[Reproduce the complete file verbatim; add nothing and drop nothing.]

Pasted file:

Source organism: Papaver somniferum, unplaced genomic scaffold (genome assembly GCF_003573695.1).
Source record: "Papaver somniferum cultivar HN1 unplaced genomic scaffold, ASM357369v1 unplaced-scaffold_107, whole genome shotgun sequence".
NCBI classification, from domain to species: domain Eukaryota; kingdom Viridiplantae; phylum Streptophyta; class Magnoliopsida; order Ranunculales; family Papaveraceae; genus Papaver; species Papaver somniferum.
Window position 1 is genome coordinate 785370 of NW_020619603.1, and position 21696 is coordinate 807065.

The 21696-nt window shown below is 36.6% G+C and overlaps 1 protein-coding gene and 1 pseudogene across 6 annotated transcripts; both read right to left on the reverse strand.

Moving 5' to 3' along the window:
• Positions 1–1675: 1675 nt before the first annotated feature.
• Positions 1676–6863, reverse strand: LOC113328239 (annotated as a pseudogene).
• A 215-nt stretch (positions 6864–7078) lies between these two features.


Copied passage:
Source organism: Papaver somniferum, unplaced genomic scaffold (genome assembly GCF_003573695.1).
Source record: "Papaver somniferum cultivar HN1 unplaced genomic scaffold, ASM357369v1 unplaced-scaffold_107, whole genome shotgun sequence".
NCBI classification, from domain to species: domain Eukaryota; kingdom Viridiplantae; phylum Streptophyta; class Magnoliopsida; order Ranunculales; family Papaveraceae; genus Papaver; species Papaver somniferum.
Window position 1 is genome coordinate 785370 of NW_020619603.1, and position 21696 is coordinate 807065.

The 21696-nt window shown below is 36.6% G+C and overlaps 1 protein-coding gene and 1 pseudogene across 6 annotated transcripts; both read right to left on the reverse strand.

Moving 5' to 3' along the window:
• Positions 1–1675: 1675 nt before the first annotated feature.
• Positions 1676–6863, reverse strand: LOC113328239 (annotated as a pseudogene).
• A 215-nt stretch (positions 6864–7078) lies between these two features.